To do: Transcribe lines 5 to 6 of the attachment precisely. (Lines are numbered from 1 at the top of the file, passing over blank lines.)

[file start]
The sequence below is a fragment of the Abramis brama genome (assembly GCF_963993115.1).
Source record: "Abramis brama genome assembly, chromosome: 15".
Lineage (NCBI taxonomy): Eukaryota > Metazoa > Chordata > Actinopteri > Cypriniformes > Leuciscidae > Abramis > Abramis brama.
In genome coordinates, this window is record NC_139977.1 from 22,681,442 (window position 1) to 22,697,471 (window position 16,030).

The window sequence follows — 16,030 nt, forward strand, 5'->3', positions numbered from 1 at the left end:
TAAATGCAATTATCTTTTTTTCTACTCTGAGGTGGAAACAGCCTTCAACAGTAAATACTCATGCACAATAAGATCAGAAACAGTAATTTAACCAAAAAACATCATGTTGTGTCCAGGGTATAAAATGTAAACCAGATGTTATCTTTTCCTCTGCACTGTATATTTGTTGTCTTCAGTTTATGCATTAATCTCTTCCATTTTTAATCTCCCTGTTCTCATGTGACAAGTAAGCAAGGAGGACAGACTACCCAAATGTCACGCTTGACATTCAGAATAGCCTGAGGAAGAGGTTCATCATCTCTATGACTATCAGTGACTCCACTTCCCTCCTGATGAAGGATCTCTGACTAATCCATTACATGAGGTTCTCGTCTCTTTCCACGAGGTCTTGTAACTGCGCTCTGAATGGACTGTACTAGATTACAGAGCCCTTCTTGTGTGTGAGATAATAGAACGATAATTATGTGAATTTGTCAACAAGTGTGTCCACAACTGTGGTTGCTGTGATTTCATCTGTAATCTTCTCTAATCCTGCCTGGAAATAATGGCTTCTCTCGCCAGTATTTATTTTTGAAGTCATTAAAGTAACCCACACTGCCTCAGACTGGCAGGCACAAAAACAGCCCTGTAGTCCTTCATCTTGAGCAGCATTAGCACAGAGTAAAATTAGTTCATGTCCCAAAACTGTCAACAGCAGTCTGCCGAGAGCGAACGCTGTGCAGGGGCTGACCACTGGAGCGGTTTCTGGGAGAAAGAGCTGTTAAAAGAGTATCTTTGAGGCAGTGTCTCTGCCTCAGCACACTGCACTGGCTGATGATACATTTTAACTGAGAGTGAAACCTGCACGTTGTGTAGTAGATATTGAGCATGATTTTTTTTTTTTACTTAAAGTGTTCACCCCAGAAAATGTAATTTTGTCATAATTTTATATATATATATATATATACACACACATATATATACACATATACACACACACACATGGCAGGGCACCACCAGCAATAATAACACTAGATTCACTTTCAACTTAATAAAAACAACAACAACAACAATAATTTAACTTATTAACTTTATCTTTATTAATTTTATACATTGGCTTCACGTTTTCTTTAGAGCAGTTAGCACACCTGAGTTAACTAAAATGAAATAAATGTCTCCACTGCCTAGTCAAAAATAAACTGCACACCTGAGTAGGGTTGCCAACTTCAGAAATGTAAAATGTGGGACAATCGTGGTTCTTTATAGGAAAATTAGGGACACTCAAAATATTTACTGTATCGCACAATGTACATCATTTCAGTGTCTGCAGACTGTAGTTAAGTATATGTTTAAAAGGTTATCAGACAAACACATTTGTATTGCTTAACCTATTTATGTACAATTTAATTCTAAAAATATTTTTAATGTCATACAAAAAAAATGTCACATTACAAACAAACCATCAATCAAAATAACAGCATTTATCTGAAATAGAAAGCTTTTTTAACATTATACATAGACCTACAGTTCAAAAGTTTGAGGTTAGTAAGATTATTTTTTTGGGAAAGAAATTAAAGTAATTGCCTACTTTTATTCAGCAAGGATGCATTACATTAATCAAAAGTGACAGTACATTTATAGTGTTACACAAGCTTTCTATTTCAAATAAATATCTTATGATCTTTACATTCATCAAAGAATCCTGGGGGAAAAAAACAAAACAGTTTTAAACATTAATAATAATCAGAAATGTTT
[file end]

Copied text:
The window sequence follows — 16,030 nt, forward strand, 5'->3', positions numbered from 1 at the left end:
TAAATGCAATTATCTTTTTTTCTACTCTGAGGTGGAAACAGCCTTCAACAGTAAATACTCATGCACAATAAGATCAGAAACAGTAATTTAACCAAAAAACATCATGTTGTGTCCAGGGTATAAAATGTAAACCAGATGTTATCTTTTCCTCTGCACTGTATATTTGTTGTCTTCAGTTTATGCATTAATCTCTTCCATTTTTAATCTCCCTGTTCTCATGTGACAAGTAAGCAAGGAGGACAGACTACCCAAATGTCACGCTTGACATTCAGAATAGCCTGAGGAAGAGGTTCATCATCTCTATGACTATCAGTGACTCCACTTCCCTCCTGATGAAGGATCTCTGACTAATCCATTACATGAGGTTCTCGTCTCTTTCCACGAGGTCTTGTAACTGCGCTCTGAATGGACTGTACTAGATTACAGAGCCCTTCTTGTGTGTGAGATAATAGAACGATAATTATGTGAATTTGTCAACAAGTGTGTCCACAACTGTGGTTGCTGTGATTTCATCTGTAATCTTCTCTAATCCTGCCTGGAAATAATGGCTTCTCTCGCCAGTATTTATTTTTGAAGTCATTAAAGTAACCCACACTGCCTCAGACTGGCAGGCACAAAAACAGCCCTGTAGTCCTTCATCTTGAGCAGCATTAGCACAGAGTAAAATTAGTTCATGTCCCAAAACTGTCAACAGCAGTCTGCCGAGAGCGAACGCTGTGCAGGGGCTGACCACTGGAGCGGTTTCTGGGAGAAAGAGCTGTTAAAAGAGTATCTTTGAGGCAGTGTCTCTGCCTCAGCACACTGCACTGGCTGATGATACATTTTAACTGAGAGTGAAACCTGCACGTTGTGTAGTAGATATTGAGCATGATTTTTTTTTTTTACTTAAAGTGTTCACCCCAGAAAATGTAATTTTGTCATAATTTTATATATATATATATATATACACACACATATATATACACATATACACACACACACATGGCAGGGCACCACCAGCAATAATAACACTAGATTCACTTTCAACTTAATAAAAACAACAACAACAACAATAATTTAACTTATTAACTTTATCTTTATTAATTTTATACATTGGCTTCACGTTTTCTTTAGAGCAGTTAGCACACCTGAGTTAACTAAAATGAAATAAATGTCTCCACTGCCTAGTCAAAAATAAACTGCACACCTGAGTAGGGTTGCCAACTTCAGAAATGTAAAATGTGGGACAATCGTGGTTCTTTATAGGAAAATTAGGGACACTCAAAATATTTACTGTATCGCACAATGTACATCATTTCAGTGTCTGCAGACTGTAGTTAAGTATATGTTTAAAAGGTTATCAGACAAACACATTTGTATTGCTTAACCTATTTATGTACAATTTAATTCTAAAAATATTTTTAATGTCATACAAAAAAAATGTCACATTACAAACAAACCATCAATCAAAATAACAGCATTTATCTGAAATAGAAAGCTTTTTTAACATTATACATAGACCTACAGTTCAAAAGTTTGAGGTTAGTAAGATTATTTTTTTGGGAAAGAAATTAAAGTAATTGCCTACTTTTATTCAGCAAGGATGCATTACATTAATCAAAAGTGACAGTACATTTATAGTGTTACACAAGCTTTCTATTTCAAATAAATATCTTATGATCTTTACATTCATCAAAGAATCCTGGGGGAAAAAAACAAAACAGTTTTAAACATTAATAATAATCAGAAATGTTT